Author

Jesse Bridges, SVP of Diversity, Equity & Inclusion, EVERFI

Communities and families across the country are being impacted daily by a global pandemic, unprecedented unemployment and underemployment rates, a national conversation about racial inequity, and arguably, the most unique school year we’ve ever experienced. 

While signs of relief are on the way between school re-openings and increased vaccine availability, the disproportionate economic impact this pandemic has had on under-resourced communities and communities of color may continue to affect families for years to come.

The Racial Wealth Gap 

Black families have struggled more economically from this pandemic than white families, with Black small businesses being hit twice as hard as white small businesses in terms of unemployment rates, and with more than 1 in 5 Black families reporting in 2020 that they often or sometimes do not have enough food — more than three times the rate for white families (The Washington Post, June 2020).

In 2019, the racial wealth gap between the average net worth of Black households ($17,600) and white households ($171,000) was already more than $150,000+ (2019 TIAA Institute and GFLEC Personal Finance Index). And according to the Federal Reserve’s “Disparities in Wealth by Race and Ethnicity in the 2019 Survey of Consumer Finances,” white families have been able to accrue 8x the wealth of Black families and 5x the wealth of Latino/a/x families — a trend that has persisted largely uninterrupted since the 1970s.

The pandemic’s disproportionate impact on low income families and families of color seems likely to cause this gap to grow even further in our post-pandemic world.

The Pandemic’s Impact on Our Youth

From adjusting to distance learning to reduced school hours and childcare concerns — there has been a  symphony of crises facing American families with school age children in the past school year. Among the challenges, disparities have been amplified by the digital divide and students’ uneven access to the technology and resources needed to engage in today’s educational environment.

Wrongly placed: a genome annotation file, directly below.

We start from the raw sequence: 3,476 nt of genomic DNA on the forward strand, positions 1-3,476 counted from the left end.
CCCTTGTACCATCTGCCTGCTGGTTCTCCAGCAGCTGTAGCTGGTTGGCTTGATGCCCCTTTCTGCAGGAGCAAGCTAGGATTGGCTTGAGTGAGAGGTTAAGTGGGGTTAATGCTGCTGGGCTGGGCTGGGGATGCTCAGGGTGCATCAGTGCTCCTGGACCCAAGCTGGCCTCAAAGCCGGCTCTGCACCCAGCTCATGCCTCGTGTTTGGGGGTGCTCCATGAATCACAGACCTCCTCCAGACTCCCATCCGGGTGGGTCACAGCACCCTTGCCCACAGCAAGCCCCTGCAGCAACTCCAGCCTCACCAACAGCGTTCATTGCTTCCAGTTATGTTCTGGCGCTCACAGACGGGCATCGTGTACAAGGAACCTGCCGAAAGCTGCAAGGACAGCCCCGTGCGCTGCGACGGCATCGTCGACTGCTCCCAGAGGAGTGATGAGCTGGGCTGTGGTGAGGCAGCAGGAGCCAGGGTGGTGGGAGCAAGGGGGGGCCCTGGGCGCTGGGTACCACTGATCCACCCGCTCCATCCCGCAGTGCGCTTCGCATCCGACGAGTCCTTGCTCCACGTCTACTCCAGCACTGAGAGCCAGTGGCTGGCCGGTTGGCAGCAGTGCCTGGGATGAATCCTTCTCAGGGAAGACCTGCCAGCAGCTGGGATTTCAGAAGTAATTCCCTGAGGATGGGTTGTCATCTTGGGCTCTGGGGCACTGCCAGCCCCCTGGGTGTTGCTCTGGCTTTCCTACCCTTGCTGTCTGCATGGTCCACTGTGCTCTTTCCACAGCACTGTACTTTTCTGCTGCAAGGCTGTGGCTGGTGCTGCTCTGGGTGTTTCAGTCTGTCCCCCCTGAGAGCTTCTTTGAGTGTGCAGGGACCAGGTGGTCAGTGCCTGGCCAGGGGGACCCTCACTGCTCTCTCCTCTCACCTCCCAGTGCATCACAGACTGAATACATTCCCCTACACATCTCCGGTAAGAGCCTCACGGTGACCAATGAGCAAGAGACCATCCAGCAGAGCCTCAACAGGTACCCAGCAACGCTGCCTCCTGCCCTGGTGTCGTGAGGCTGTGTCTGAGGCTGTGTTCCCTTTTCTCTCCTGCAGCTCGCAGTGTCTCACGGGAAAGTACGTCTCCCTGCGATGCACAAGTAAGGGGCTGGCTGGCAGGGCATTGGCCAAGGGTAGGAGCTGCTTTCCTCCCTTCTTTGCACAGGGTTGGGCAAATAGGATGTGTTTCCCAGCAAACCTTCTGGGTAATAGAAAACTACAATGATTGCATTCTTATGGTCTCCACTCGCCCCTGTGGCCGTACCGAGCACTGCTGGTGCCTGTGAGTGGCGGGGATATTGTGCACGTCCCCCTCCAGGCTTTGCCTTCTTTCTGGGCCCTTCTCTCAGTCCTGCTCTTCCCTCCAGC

For students and families who have experienced economic or medical difficulties, it begs many questions:

  • Will students with disrupted learning be educationally ready for the workforce?
  • Which students are falling behind the most as a result of the pandemic?
  • Will scholarships for college be at risk for those whose learning has been disrupted?
  • How will students finance future education if caregivers’ employment has been impacted?  

Students Reporting Financial Insecurity 

Amid financial stress and growing disparities, students and teachers say financial education is increasingly relevant. 

Based on recent EVERFI teacher and student survey responses, a sizeable portion of both students and teachers reported to be more concerned about students’ financial futures now than they were before the pandemic. Nearly all students and teachers also agreed that financial education is as relevant, if not more relevant, than it was earlier this year. 

  • 34% of students are more concerned about their financial future today.  (An additional 50% are just as concerned.) 
  • 40% of teachers list financial insecurity among the most pressing topics for their students, second only to mental health and the effects of social media.
  • 90% of students say financial education is as relevant to them today as it was before the pandemic. 
  • 99% of teachers say financial education is as relevant today as it was before the pandemic. (Of those, 61% rate it as more relevant.)

It is with all of these financial concerns, and more, that students, teachers, and families have been asked to return to school. While the return to in-person instruction presents logistical challenges, it also provides an opportunity to continue to engage youth in a critical conversation about personal finance, all at a time when remote learning resources and financial education are more critical than ever before. 

The Importance of Financial Education for LMI Communities